Ebola puts focus on drugs made in tobacco plants It's an eye-catching angle in the story of an experimental treatment for Ebola: The drug comes from tobacco plants that were turned into living pharmaceutical factories. Using plants this way—sometimes called "pharming"—can produce complex and valuable proteins for medicines. That approach, studied for about 20 years, hasn't caught on widely in the pharmaceutical industry. But some companies and academic labs are pursuing it to create medicines and vaccines against such targets as HIV, cancer, the deadly Marburg virus and norovirus, known for causing outbreaks of stomach bug on cruise ships, as well as Ebola. While most of the work in this area uses a tobacco plant, it's just a relative of the plant used to make cigarettes. "It's definitely not something you smoke," said Jean-Luc Martre, a spokesman for Medicago, a Canadian company that's testing flu vaccines made with tobacco plants. Medicago has a new production facility in Research Triangle Park, North Carolina.
Raspberry Oatmeal Ice Cream Sandwiches @ Nutritionist in the Kitch Happy Labor Day everyone! This is a perfect little treat to give the kids before sending them back to school tomorrow! Of course, it is also a great treat to enjoy yourself without feeling guilty about it! After my little adventure with Banana Ice Cream last month, I came up with this healthy ice cream sandwich idea! Now, don’t think that these taste anything similar to the traditional Klondike ice cream sandwich bars, they definitely do not. BUT they are still just as delicious in their own way, oh yeah, AND they are healthy!! I made the “ice cream” with frozen bananas, but changed up the taste completely by using light coconut milk and frozen raspberries in the mix! Then for the whole “sandwich” part I made healthy oatmeal cookies! The great thing about this recipe is that the ice cream and the oatmeal cookies can be enjoyed on their own as well, so really, it’s like three recipes in one! Yum! Raspberry Oatmeal Ice Cream Sandwiches Total time Enjoy! Christal Nutritionist in the Kitch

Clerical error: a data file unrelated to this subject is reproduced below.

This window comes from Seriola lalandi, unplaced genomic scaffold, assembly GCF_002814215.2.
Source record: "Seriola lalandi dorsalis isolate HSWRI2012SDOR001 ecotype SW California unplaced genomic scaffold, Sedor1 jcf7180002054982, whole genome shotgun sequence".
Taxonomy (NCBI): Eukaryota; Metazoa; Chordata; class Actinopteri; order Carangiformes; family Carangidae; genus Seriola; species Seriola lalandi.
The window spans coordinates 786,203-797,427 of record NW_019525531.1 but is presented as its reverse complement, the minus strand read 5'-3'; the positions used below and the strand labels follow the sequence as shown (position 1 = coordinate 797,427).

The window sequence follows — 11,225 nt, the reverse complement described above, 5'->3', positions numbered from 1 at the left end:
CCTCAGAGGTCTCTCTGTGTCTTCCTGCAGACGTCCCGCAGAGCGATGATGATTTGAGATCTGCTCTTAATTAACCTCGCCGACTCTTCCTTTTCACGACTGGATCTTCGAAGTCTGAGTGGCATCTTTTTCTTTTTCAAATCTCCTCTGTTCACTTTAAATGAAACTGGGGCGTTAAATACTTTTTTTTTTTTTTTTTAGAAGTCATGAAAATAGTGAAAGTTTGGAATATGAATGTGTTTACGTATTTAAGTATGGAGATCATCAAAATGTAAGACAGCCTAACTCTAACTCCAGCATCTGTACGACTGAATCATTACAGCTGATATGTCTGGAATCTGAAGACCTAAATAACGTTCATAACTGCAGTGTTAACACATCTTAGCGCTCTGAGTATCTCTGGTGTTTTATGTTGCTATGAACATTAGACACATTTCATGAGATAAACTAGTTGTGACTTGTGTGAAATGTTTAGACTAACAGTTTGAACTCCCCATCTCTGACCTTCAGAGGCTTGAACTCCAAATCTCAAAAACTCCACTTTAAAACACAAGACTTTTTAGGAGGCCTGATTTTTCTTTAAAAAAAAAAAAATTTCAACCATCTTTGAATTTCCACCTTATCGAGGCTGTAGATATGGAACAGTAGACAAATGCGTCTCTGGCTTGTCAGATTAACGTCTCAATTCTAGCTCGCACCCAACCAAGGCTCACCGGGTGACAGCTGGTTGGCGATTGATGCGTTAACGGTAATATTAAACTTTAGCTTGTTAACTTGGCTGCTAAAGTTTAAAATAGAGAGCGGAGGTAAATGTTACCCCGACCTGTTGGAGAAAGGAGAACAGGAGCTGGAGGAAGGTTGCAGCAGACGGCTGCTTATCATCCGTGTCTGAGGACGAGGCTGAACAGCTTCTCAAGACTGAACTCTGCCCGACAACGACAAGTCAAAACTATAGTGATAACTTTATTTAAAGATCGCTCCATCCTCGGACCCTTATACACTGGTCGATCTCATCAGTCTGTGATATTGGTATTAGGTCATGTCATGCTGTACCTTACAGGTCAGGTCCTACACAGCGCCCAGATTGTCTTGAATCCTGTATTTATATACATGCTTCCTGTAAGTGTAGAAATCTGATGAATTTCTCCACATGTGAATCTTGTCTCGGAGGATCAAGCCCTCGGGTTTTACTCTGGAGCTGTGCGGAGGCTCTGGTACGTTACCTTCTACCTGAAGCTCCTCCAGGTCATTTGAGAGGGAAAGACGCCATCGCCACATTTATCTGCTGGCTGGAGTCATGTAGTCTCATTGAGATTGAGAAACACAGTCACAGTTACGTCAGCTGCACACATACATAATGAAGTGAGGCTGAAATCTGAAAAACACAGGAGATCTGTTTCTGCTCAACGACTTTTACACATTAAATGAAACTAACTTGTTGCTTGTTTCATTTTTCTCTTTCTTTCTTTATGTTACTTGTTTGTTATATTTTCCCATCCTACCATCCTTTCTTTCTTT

Master Cleanse Diet * It's More Then Just Drinking Lemonade, See Why.. 10 Insane Cases of Genetic Engineering Animals You’re probably familiar with South Korea’s glow-in-the-dark cats (if not, here’s a video). They’re genetically modified cats with fluorescent pigmentation in their skin that causes them to glow red under UV light. The researchers then cloned them, successfully carrying the fluorescent gene to the next generation of kitty clones. For better or for worse, it looks like genetic engineering is here to stay, which begs the question: How will we know when we’ve gone too far? What’s the line between scientific progress and irreversibly changing the DNA of a life form? If that sounds extreme, just check out these 10 insane cases of genetic engineering. Spider silk has approximately a million and a half uses, and we’re finding more every day. So researchers are turning to goats, the only animal in the world that could possibly improve by having more spider DNA. All that’s left to do now is milk the goats and filter out the spider silk, maybe fight a little crime on the side. Close